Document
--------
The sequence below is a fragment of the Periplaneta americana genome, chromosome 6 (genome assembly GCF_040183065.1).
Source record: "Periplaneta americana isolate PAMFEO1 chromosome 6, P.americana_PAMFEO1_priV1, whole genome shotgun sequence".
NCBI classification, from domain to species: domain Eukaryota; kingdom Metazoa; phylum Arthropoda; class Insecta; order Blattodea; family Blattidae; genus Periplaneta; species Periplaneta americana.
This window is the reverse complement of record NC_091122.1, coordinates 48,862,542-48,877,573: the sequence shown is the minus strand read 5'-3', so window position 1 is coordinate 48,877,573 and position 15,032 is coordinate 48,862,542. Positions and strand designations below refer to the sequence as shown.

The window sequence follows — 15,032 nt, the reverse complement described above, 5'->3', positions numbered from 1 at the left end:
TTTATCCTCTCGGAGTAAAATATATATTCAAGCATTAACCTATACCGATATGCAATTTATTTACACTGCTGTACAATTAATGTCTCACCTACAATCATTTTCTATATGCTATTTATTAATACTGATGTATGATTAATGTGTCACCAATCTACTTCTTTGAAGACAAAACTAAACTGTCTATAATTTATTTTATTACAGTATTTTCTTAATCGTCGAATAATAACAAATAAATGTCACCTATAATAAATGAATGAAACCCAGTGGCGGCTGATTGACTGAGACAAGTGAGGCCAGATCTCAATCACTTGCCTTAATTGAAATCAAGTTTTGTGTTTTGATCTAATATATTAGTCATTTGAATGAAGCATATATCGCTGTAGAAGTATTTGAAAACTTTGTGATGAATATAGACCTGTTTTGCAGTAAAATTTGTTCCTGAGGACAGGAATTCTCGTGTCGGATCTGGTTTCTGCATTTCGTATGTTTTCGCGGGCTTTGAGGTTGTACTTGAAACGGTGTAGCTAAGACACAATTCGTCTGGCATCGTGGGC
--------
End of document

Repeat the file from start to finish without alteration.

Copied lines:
The sequence below is a fragment of the Periplaneta americana genome, chromosome 6 (genome assembly GCF_040183065.1).
Source record: "Periplaneta americana isolate PAMFEO1 chromosome 6, P.americana_PAMFEO1_priV1, whole genome shotgun sequence".
NCBI classification, from domain to species: domain Eukaryota; kingdom Metazoa; phylum Arthropoda; class Insecta; order Blattodea; family Blattidae; genus Periplaneta; species Periplaneta americana.
This window is the reverse complement of record NC_091122.1, coordinates 48,862,542-48,877,573: the sequence shown is the minus strand read 5'-3', so window position 1 is coordinate 48,877,573 and position 15,032 is coordinate 48,862,542. Positions and strand designations below refer to the sequence as shown.

The window sequence follows — 15,032 nt, the reverse complement described above, 5'->3', positions numbered from 1 at the left end:
TTTATCCTCTCGGAGTAAAATATATATTCAAGCATTAACCTATACCGATATGCAATTTATTTACACTGCTGTACAATTAATGTCTCACCTACAATCATTTTCTATATGCTATTTATTAATACTGATGTATGATTAATGTGTCACCAATCTACTTCTTTGAAGACAAAACTAAACTGTCTATAATTTATTTTATTACAGTATTTTCTTAATCGTCGAATAATAACAAATAAATGTCACCTATAATAAATGAATGAAACCCAGTGGCGGCTGATTGACTGAGACAAGTGAGGCCAGATCTCAATCACTTGCCTTAATTGAAATCAAGTTTTGTGTTTTGATCTAATATATTAGTCATTTGAATGAAGCATATATCGCTGTAGAAGTATTTGAAAACTTTGTGATGAATATAGACCTGTTTTGCAGTAAAATTTGTTCCTGAGGACAGGAATTCTCGTGTCGGATCTGGTTTCTGCATTTCGTATGTTTTCGCGGGCTTTGAGGTTGTACTTGAAACGGTGTAGCTAAGACACAATTCGTCTGGCATCGTGGGC